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As you get older, you supposedly get more set in your ways, and change becomes increasingly difficult to achieve. Change is never easy, but the saying, “Old habits die hard,” doesn’t have to be true for you.

You probably have a few bad habits that you would like to reform to increase your personal effectiveness in your career. With a little planning and a lot of practice, you can transform your bad habits into good ones (and make them stick!).

Reset Your Habits for Personal Effectiveness

Identify the negative.

Before you can make any progress, you must determine what habits are holding you back in your professional life. Do you procrastinate on projects until the very last minute? Do you avoid conflict at all costs? Are you afraid to learn new technology and skills? If you could change just one of your worst work habits, what would it be? Write the bad habit down in a notebook or journal, then define what a successful change would be. For example:

Bad habit: I am a constant procrastinator, always putting off assignments until they are urgent.
Good habit: I start long-term projects as soon as I know about them, and I work on them gradually over time.  

Ask yourself, “Why?”

If you know your habit is detrimental to your personal effectiveness at work, then why do you keep doing it? Examine the internal motivation you have for perpetuating this bad habit so you can find the core of what you want to work on. For example:

I procrastinate because 1) I am very susceptible to distraction, 2) I am a perfectionist and I know it will take me a long time to get a project up to my standards and 3) I can easily convince myself that it’s better for me to do the most unpleasant task tomorrow.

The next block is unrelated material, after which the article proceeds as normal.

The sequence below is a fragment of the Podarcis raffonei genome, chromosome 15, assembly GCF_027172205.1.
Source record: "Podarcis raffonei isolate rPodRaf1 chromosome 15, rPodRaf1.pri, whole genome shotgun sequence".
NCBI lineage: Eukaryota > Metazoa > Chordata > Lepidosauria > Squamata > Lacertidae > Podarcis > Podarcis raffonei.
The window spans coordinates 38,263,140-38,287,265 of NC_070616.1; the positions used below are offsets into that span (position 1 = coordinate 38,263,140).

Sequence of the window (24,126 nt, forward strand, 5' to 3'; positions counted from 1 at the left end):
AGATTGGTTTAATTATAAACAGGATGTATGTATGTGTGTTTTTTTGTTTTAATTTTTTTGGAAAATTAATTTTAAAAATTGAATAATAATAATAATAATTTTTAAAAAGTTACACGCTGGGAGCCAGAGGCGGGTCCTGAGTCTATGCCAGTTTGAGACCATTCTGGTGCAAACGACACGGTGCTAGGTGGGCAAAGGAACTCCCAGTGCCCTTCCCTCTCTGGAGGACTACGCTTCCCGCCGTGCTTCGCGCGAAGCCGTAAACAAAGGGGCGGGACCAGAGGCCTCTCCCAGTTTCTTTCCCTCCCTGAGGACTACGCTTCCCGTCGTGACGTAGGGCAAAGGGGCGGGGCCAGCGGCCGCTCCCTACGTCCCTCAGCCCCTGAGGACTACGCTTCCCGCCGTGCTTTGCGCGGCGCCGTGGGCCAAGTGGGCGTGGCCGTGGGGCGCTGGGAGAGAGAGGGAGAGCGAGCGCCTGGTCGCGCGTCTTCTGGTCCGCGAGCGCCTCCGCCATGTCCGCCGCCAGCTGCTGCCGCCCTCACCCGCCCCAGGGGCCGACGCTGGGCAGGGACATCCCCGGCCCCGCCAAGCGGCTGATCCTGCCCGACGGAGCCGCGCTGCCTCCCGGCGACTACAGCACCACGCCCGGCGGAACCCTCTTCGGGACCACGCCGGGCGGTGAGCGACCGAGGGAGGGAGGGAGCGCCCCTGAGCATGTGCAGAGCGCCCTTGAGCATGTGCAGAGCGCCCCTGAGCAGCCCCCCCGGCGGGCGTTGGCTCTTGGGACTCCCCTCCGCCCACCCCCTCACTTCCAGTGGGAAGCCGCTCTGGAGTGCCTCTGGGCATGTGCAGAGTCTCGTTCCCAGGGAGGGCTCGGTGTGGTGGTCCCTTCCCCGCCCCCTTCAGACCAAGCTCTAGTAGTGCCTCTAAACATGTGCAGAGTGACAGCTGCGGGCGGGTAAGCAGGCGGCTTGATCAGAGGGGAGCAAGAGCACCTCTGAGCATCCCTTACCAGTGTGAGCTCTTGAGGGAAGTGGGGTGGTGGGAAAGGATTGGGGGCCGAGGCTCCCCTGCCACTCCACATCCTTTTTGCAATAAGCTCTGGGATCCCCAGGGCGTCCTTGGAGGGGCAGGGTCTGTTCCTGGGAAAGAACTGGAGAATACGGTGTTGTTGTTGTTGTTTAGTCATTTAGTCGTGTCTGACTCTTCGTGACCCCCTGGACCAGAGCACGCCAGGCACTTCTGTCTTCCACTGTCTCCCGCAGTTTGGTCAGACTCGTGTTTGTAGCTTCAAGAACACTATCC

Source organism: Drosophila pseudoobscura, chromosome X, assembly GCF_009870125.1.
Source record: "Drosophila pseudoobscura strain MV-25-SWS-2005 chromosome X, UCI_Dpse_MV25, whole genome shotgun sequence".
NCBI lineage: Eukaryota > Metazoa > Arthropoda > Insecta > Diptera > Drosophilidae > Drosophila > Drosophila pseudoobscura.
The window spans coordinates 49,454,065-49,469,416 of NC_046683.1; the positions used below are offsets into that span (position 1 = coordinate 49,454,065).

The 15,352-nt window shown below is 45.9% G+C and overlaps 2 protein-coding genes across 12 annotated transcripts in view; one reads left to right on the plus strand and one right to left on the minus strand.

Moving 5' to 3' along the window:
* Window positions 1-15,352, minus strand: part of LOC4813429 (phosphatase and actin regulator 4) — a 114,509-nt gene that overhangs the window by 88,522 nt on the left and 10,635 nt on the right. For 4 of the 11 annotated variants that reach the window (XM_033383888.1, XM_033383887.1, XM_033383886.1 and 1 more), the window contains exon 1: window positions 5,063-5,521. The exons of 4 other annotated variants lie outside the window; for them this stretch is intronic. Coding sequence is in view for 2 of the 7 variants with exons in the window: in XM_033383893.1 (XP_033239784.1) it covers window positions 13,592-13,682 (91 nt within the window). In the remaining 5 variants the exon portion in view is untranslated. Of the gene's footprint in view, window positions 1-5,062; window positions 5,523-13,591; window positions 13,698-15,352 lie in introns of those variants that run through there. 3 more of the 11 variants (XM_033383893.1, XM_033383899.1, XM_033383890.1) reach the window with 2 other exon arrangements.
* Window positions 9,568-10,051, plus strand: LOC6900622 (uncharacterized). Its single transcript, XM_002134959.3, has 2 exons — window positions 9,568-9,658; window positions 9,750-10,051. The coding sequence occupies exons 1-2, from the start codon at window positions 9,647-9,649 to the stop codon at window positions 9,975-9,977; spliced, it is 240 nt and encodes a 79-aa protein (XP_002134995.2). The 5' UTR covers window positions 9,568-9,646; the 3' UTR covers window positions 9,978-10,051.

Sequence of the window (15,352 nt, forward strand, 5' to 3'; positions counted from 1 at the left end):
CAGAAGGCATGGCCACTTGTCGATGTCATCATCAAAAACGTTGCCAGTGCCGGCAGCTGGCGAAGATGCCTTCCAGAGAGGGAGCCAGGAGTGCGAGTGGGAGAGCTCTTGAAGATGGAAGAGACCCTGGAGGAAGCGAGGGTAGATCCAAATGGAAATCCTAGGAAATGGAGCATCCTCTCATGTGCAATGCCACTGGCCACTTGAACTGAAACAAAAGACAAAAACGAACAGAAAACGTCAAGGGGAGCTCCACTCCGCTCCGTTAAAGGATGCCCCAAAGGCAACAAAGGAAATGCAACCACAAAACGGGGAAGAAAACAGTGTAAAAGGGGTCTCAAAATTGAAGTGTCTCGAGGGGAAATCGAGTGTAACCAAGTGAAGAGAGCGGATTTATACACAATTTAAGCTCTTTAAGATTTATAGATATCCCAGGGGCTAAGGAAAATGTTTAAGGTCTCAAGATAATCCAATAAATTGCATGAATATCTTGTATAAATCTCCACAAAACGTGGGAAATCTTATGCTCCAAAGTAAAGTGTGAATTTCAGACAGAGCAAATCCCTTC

Find ways to outsmart yourself.

Look at the list of reasons why you continue this bad habit. How can you try to prevent those circumstances from happening in the first place? For example:

1) When I am working on projects that require my concentration, I will close all unrelated Internet windows and tell co-workers that I am unavailable for a period of time.
2) I will make an effort not to be so self-critical of my work in its early stages, recognizing that it will take time to become a finished product.
3) I will do the most important (often the most unpleasant) task first thing in the morning to get it out of the way.

Make a plan and do a trial run.

Now that you have an idea of how you can turn around your bad habit, set a trial period to give it a shot. It is intimidating to make big, life-altering changes, so it is important to start with small, achievable steps. Test out your plan for a month or six weeks and then evaluate how the process is going. Take a cue from Matt Cutts, who gave a TED talk this month about trying something new and challenging for a 30-day period to push yourself out of your comfort zone.

What is the one habit you would change to improve your personal effectiveness on the job?

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